Like the brat who screamed that the Emperor is naked, here I stand (in a crowded theater, no less!) to testify that director Michael Haneke's best picture nominee, Amour, has been massively overpraised despite its artfulness, sobriety and courage. It is, in short, a tale of old age and death told in shades of gray and black, and is utterly depressing, downlifting and without dramatic contour. It is serious work, and seriously tedious and severe.
And, of course, it's up for a bunch of Oscars, because heathen Americans feel obliged to honor anything foreign and portentous, mistaking grave subject matter and sustained lugubriousness for achieved artistic purpose. Far be it from me to go against critics worldwide, who have already bestowed big laurels on Haneke's film, it's just that such praise echoes a dearth of quality elsewhere rather than the particular merits of this film. Or they're just cowards afraid to tell the truth. This film is a Bore with a capital B. Mais oui!
Although distinguished by heartbreaking and feeling portrayals by Jean-Louis Trintignant (Georges) and Emannuelle Riva (Anne) — whose placid lives are riven by her fast-deteriorating health — Amour is little more than a very slowly paced visit to a nursing home, where indignity triumphs over life, no matter how well-lived formerly. It is beyond painful, indeed it is at times even excruciating to watch.
In the first act, we are treated to a few playful interchanges between these two haute bourgeois former music teachers, and can feel a devoted bond between them that has withstood time's ravages. But after she suffers a few strokes, he is reduced to a very put-upon caretaker, only agreeing to visits from a private nurse when her needs become overwhelming. Even still, we must bear witness to his repeated attempts to feed her (against her will, finally), clothe her and guide her to the bathroom. One instance of Georges force-feeding Anne would have sufficed, but Haneke revisits the occasion three times. We get it, Mike.....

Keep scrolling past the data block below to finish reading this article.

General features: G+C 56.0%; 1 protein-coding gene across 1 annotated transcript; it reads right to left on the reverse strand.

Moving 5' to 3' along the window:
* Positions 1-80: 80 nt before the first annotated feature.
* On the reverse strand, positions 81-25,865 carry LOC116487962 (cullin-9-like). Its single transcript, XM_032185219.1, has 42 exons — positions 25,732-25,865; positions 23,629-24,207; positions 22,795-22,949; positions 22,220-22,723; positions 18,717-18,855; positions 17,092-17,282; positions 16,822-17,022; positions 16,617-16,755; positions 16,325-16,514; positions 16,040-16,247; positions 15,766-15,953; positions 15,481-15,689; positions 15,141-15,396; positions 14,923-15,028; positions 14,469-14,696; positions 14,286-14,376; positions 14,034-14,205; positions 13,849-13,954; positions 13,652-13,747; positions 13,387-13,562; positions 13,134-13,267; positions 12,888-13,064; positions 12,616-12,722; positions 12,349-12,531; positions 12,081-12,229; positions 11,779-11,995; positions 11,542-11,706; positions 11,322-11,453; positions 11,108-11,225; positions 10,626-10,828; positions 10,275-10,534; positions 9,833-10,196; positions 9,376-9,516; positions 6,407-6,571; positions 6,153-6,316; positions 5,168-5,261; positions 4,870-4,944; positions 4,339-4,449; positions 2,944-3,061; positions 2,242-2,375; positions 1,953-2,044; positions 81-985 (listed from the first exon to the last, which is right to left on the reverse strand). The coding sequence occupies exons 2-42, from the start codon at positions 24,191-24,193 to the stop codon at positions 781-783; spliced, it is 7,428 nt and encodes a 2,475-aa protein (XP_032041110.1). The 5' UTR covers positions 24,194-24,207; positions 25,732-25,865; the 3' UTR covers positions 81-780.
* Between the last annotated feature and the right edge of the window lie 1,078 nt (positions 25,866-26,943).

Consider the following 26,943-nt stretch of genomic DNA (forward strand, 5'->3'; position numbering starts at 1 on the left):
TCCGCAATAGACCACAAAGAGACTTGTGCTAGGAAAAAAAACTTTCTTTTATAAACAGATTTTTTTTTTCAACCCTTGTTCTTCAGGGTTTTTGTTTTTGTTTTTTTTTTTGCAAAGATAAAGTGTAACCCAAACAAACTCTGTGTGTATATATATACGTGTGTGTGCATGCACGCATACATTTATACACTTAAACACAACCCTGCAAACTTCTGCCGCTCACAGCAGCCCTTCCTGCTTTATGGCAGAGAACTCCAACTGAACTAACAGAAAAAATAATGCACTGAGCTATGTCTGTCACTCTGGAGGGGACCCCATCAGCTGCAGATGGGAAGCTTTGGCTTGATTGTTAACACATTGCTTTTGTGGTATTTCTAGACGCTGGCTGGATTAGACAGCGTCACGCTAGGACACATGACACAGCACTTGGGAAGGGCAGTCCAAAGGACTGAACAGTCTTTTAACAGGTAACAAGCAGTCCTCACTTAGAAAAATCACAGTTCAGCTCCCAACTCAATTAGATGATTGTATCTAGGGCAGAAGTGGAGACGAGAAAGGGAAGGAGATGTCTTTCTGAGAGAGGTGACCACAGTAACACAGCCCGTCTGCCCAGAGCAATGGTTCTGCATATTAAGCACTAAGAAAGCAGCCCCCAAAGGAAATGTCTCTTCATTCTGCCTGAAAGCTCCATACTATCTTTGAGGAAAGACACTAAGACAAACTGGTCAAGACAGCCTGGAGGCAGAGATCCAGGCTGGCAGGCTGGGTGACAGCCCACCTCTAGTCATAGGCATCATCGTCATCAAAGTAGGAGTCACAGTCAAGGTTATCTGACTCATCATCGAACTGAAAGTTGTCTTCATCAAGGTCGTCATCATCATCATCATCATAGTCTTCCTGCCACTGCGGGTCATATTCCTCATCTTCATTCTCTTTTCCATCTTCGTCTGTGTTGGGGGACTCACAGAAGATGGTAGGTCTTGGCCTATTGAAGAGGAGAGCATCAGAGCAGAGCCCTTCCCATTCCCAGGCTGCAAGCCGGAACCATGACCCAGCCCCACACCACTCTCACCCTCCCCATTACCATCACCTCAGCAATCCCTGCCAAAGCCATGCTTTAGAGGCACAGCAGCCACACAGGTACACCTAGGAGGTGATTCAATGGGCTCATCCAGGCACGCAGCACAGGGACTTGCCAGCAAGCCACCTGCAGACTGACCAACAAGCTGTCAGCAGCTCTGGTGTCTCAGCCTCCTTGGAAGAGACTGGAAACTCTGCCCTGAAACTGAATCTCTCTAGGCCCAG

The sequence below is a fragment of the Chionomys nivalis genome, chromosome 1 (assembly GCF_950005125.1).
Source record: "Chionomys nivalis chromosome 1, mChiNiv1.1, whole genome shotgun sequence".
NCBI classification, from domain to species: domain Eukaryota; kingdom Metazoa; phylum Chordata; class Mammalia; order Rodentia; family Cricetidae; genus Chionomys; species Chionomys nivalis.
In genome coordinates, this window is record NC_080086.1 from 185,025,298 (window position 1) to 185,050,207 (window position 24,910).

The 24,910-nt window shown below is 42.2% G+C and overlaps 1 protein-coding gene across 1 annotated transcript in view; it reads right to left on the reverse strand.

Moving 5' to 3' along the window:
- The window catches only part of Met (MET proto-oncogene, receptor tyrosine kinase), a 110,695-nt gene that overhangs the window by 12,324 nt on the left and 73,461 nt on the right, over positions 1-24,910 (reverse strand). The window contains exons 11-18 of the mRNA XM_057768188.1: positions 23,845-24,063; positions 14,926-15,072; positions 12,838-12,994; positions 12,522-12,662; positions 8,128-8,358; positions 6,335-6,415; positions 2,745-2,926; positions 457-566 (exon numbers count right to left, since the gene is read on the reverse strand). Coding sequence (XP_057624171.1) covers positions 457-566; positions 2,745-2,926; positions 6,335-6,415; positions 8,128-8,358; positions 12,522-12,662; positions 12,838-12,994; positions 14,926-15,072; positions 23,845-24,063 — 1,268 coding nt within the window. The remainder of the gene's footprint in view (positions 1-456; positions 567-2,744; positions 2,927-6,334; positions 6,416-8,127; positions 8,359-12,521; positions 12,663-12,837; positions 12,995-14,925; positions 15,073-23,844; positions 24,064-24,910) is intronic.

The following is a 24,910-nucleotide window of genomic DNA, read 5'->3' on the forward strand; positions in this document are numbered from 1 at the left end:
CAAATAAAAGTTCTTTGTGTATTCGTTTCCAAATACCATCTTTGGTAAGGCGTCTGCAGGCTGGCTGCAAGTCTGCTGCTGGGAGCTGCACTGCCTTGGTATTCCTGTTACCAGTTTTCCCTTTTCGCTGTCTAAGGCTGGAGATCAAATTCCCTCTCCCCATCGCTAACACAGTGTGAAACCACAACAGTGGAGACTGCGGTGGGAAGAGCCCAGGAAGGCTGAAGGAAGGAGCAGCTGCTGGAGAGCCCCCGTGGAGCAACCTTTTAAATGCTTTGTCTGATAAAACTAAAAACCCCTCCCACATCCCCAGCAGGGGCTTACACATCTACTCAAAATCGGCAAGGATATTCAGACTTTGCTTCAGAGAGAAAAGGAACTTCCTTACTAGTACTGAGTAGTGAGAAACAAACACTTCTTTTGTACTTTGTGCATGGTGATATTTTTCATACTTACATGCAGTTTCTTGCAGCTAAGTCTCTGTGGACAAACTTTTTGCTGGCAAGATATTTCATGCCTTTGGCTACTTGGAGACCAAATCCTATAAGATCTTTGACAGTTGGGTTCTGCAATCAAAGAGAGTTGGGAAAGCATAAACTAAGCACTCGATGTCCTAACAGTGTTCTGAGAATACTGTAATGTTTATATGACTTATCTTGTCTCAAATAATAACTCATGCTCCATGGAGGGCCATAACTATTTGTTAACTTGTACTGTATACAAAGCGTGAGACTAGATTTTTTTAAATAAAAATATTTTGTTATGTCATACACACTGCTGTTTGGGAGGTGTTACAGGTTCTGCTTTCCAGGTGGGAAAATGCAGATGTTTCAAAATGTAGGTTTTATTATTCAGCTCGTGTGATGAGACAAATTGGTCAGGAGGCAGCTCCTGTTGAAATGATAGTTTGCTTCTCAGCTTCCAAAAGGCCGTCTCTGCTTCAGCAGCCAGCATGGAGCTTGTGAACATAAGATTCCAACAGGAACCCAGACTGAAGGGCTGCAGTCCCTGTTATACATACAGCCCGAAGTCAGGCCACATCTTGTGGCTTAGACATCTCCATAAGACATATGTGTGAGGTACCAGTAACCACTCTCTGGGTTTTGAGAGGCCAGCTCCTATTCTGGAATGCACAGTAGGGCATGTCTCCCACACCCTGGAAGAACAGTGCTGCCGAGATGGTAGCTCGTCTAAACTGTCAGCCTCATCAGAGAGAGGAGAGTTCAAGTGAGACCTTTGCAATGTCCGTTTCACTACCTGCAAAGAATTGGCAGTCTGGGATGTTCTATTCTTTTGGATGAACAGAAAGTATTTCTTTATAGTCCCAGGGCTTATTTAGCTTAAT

This is where one might invoke that much used phrase "need to know basis." Even before entering a darkened theater last week, I knew I wasn't in for Dumb and Dumber or a Marx Brothers romp, but that I would be witness to a sad scenario with little light at tunnel's end. That's what one signs up for in a Haneke film, which he claims are "anti-psychological" and which forbid us to feel sympathy for his characters. But I did expect to be touched and moved rather than just depressed. Alas, it was not to be — there was a "dry eye in the house," and it was my own.
Mind you, there are those who will still find much to "enjoy" in Amour, if only in the stolid performances of the lead actors. There is little spare sentiment or moments of grace or humor to distill the impending doom of Anne's demise. The manner of her passing was the one moment of dramatic interest in a film that is the high culture equivalent of watching (gray) paint dry. At 127 minutes, that's a load of Sherwin-Williams — I suggest you bring a pillow and loads of skepticism.